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Ferryman Jon Olsen testified at the trial of Anders Behring Breivik’s that the Norwegian spree killer stepped aboard his boat dressed as a cop. At some point during the journey to Utøya island, Captain Olsen asked Breivik to hide his Ruger Mini-14 so as not to scare the children on the island’s summer camp. Breivik covered the gun in a plastic bag. The killer told Olsen he was going to the camp to protect it after a terrorist attack on Oslo; a bomb attack he’d launched just hours earlier. They landed and all hell broke loose . . .

Olsen even helped Breivik with his bags on arrival at the island of Utoeya, only to watch him unwrap the gun and shoot Olsen’s girlfriend Monica point-blank, starting a killing spree that claimed the lives of 69 people, most of them teenage campers.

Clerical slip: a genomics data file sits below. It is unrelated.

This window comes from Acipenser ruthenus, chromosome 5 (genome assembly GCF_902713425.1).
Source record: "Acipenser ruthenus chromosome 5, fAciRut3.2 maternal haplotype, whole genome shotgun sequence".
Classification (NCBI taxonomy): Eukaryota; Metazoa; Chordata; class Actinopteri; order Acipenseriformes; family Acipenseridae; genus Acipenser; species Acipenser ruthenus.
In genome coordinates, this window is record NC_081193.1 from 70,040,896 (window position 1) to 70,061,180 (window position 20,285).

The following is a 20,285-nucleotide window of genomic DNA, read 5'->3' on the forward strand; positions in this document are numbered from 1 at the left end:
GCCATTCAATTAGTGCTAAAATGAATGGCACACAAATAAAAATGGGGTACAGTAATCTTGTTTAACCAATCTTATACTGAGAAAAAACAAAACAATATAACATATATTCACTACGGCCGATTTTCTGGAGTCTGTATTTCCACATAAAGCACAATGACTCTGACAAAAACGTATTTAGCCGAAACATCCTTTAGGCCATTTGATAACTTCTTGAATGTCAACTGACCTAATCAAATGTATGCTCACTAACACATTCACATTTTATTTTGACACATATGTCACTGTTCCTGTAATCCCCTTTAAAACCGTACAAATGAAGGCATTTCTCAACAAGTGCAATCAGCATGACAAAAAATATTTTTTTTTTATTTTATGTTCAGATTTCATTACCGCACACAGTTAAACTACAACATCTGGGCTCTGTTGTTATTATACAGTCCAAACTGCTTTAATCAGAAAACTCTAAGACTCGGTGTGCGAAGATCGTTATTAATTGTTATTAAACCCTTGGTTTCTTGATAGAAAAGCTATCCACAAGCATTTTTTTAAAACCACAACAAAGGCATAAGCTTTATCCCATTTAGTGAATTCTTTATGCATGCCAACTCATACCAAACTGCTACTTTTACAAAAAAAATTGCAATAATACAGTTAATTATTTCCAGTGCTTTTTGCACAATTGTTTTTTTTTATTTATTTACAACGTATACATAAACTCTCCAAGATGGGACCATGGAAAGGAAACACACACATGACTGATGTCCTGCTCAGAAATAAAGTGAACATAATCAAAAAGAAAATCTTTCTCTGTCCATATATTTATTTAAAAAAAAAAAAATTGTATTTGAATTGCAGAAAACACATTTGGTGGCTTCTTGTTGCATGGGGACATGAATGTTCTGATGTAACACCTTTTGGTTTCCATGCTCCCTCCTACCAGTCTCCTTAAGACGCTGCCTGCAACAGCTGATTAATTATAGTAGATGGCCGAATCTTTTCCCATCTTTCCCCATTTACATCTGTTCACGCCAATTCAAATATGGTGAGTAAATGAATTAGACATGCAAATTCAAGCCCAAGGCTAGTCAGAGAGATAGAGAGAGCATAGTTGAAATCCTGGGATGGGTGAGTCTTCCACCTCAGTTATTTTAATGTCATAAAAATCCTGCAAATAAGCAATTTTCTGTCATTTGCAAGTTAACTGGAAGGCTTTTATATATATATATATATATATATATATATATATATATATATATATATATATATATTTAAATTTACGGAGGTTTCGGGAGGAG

The Reuters report touches on the reasons behind Breivik’s murderous mayhem and the police’s failure to arrive on scene in a timely manner. Blink and you’ll miss an important piece of information:

Olsen said he and his girlfriend had thought the summer camp an inviting target for a terrorist attack.

“We had talked about that, Monica and I, how that could happen,” he said. “Gaddafi had said he would send terrorists … I thought he (Breivik) was sent from Libya.”

Which raises a number of important questions:

– Why didn’t the Ferryman question Breivik more closely? Did he ask Breivik for ID?

– Why were all the responsible adults on the island unarmed? (No prizes for guessing.)

– Why didn’t someone call for an actual police presence on the island after the bomb attack?

– Why didn’t the island camp have some kind of lockdown drill and emergency plan in place?